- changelog -
* HTTPS now enabled by default, for privacy and maybe speed. That took some time.
Mr. Robo: Oh hai, human, you're back! Mr. Ham has been missing for the past week or so, by the way...
Me: He stowed away in the baggage. I suppose that's illegal importation of animals into Oz, but I don't want to know. Thing about travelling, is all the reading that one has to catch up on *flicks through stack of The State's Times* hmmm, donation box takings are falling as citizens succumb to the War on Cash... I'd say the solution's right in the next section of the paper, just slap a QR code on the donation box too. We can learn much from China in that regard, I'd say.
While we're on this, I might as well mention that the "stablecoin" Basecoin - apparently rebranded as Basis somewhere along the line - is closing down, more or less as we anticipated in January. The official reason was stated to be regulatory burdens, but one suspects that the premise was fatally flawed in the first place, as many commentators have noted. The dominant stablecoin design has instead been the Tether model - fully-backed, with a central issuing authority - and Bitfinex has just supported six of the best.
The major concern about such setups, of course, remains the possibility that the central authorities practise fractional reserve creation of money, instead of maintaining full collateral as promised. While we'll defer more in-depth discussion on this, and the general crypto scene, to the New Year as is traditional here, I'll just note that the Bitcoin community is pushing for a "Proof of Keys" event, in which users withdraw their holdings from third-parties such as exchanges en masse. The idea is that any deception would be uncovered, since this amounts to an audit on the canonical Bitcoin ledger.
But then we remember...
Mr. Robo: Yeah, these are some testing times for crypto.
Me: Eh, it'll pass. *flips through magazines* Let's see... the AlphaZero paper finally came out in Science. Interestingly, in rediscovering all of chess theory from scratch by itself in nine hours, it wound up overwhelmingly favouring the English Opening and Queen's Gambit, over the human-favoured Open Game. Definitely, this won't be the last word on chess, and many real-life problems unfortunately can't be reduced to discrete legal moves with a constrained ruleset, but it remains another historic milestone of sorts.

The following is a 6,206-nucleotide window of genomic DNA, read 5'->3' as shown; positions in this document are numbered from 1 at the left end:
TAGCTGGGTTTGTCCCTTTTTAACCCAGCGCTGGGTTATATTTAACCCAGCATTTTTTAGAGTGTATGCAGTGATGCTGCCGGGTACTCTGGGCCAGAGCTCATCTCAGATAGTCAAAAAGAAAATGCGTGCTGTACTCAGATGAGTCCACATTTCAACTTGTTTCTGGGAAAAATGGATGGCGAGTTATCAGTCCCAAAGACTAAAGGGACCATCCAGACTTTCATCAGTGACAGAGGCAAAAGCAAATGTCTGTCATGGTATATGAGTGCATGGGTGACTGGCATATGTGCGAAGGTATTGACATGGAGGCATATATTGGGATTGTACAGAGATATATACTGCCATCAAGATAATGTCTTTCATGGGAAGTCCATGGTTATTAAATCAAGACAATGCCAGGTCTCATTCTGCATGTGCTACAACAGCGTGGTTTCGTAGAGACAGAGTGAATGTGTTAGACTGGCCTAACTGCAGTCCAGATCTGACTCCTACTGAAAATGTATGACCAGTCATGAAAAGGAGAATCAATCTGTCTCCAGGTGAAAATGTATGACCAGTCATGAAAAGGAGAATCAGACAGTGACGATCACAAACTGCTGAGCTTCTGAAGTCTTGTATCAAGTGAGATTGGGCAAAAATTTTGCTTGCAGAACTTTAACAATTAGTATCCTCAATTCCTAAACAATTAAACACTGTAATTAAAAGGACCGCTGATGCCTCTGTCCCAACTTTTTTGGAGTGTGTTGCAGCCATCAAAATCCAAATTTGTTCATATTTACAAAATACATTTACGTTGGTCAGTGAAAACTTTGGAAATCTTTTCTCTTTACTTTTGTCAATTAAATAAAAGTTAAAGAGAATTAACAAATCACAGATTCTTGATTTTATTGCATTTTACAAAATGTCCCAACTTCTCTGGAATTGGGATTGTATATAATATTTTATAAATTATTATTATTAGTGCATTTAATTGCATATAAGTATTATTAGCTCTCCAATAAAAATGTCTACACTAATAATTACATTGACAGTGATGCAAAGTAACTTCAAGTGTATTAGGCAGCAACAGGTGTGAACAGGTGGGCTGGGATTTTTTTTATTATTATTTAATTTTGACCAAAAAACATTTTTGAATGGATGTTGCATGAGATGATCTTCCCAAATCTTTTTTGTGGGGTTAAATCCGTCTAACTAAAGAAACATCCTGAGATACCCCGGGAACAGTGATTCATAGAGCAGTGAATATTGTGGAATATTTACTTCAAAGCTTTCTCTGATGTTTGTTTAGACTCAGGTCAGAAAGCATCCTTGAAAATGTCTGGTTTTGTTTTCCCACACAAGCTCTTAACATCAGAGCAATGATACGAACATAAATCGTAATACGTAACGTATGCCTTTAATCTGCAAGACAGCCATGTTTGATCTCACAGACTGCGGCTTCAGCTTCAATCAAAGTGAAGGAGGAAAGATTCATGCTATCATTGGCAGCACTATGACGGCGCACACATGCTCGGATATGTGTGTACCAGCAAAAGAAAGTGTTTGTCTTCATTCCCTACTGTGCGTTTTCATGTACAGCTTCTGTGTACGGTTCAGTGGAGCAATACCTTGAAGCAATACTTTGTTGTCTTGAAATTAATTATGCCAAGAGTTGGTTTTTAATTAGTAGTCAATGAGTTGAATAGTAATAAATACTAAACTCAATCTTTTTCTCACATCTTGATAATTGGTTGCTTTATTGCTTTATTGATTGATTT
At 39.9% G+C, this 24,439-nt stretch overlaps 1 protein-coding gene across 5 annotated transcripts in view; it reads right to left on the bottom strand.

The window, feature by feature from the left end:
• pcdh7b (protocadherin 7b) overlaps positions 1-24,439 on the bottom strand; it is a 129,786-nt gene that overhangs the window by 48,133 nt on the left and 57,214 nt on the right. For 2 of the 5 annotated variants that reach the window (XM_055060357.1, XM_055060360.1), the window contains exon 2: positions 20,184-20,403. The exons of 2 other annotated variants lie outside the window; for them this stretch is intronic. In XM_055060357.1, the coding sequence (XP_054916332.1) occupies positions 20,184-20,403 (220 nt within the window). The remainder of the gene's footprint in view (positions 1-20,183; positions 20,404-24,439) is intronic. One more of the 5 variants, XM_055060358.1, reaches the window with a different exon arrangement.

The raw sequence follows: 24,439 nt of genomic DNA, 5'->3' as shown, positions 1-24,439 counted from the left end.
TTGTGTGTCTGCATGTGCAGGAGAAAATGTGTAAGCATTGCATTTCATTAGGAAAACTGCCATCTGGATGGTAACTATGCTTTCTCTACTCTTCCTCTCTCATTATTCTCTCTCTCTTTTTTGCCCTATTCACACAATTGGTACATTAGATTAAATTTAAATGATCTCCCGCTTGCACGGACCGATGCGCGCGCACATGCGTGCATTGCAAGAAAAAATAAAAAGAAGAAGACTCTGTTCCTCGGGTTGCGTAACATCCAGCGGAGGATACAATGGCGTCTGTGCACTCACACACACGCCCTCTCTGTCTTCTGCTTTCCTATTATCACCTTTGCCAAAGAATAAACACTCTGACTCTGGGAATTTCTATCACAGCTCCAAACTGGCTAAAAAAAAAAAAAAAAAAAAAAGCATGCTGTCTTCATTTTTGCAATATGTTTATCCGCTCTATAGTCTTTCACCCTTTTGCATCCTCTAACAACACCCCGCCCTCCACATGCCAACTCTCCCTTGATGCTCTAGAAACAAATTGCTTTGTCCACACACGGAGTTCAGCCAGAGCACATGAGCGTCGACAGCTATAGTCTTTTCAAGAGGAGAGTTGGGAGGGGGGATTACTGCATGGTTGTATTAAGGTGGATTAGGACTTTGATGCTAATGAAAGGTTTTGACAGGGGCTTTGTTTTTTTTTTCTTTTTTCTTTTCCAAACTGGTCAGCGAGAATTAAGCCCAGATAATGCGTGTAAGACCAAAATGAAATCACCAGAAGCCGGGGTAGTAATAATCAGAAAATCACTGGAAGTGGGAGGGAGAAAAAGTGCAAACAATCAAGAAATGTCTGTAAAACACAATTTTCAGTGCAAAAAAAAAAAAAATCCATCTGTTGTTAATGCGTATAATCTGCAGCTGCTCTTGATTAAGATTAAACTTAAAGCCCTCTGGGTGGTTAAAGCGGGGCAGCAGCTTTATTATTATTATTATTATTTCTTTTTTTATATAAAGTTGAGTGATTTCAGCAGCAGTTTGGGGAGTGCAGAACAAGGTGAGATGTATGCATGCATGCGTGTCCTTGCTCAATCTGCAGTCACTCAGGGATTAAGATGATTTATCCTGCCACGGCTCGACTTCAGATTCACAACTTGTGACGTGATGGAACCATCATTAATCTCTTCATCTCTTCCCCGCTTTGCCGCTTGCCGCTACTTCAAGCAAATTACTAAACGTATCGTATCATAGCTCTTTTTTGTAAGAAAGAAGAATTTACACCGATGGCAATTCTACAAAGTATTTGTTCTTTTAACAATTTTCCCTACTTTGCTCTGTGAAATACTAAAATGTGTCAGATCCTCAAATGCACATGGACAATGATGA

And back about the open-access Plan S, the Europeans have indeed taken the obvious move after our September analysis, by a direct appeal to the White House. Although a definitive response hasn't been forthcoming from America as far as I could discern, some of their major funders have signed on, and China now appears to be largely on board too. Though there has also been some moderation, in particular the withdrawal of an outright ban on hybrid journals as long as an open copy is also posted online, this has the makings of a sea change in academic publishing. Emboldened universities are meanwhile continuing to turn the screws through purchasing and reviewing boycotts, and I'm quite eager to see how the big publishers wriggle their way out of this one.
Mr. Robo: And how was the conference?
Me: The usual. Deep learning methods well in vogue - which is not entirely positive, mind - some brave holdouts sticking to more classical computer vision algos, and a good portion of the presented papers touting improvements over CVPR/NIPS works. The publishing cycle seems to have accelerated if anything, at least on benchmark-based problems. As for Perth itself, fine weather, blessed low humidity. Took the opportunity to explore Fremantle and Rottnest Island too.
Of Laughter And Loathing
A highlight of the trip was the Jim Jeffries Night Talker standup comedy show, which also featured opening sets by Craig Quartermaine, Amos Gill and Forrest Shaw. All were pretty hilarious once they got going, and while I won't go into specifics (their material is hard-won, after all), certain perennial themes were on display: buttering up the audience (generally by putting down Sydneysiders/Melburnians/the Kiwis), self-deprecation (oft involving their luck with the ladies) and baser bodily functions (you'd be amazed what heights a fart joke can rise to, from the butt of a master). They do keep abreast of current affairs too, with Crazy Rich Asians, Bitcoin and social media in general referenced - a proposal that people who post more than two Instagram selfies a day should be hanged was roundly applauded, for example.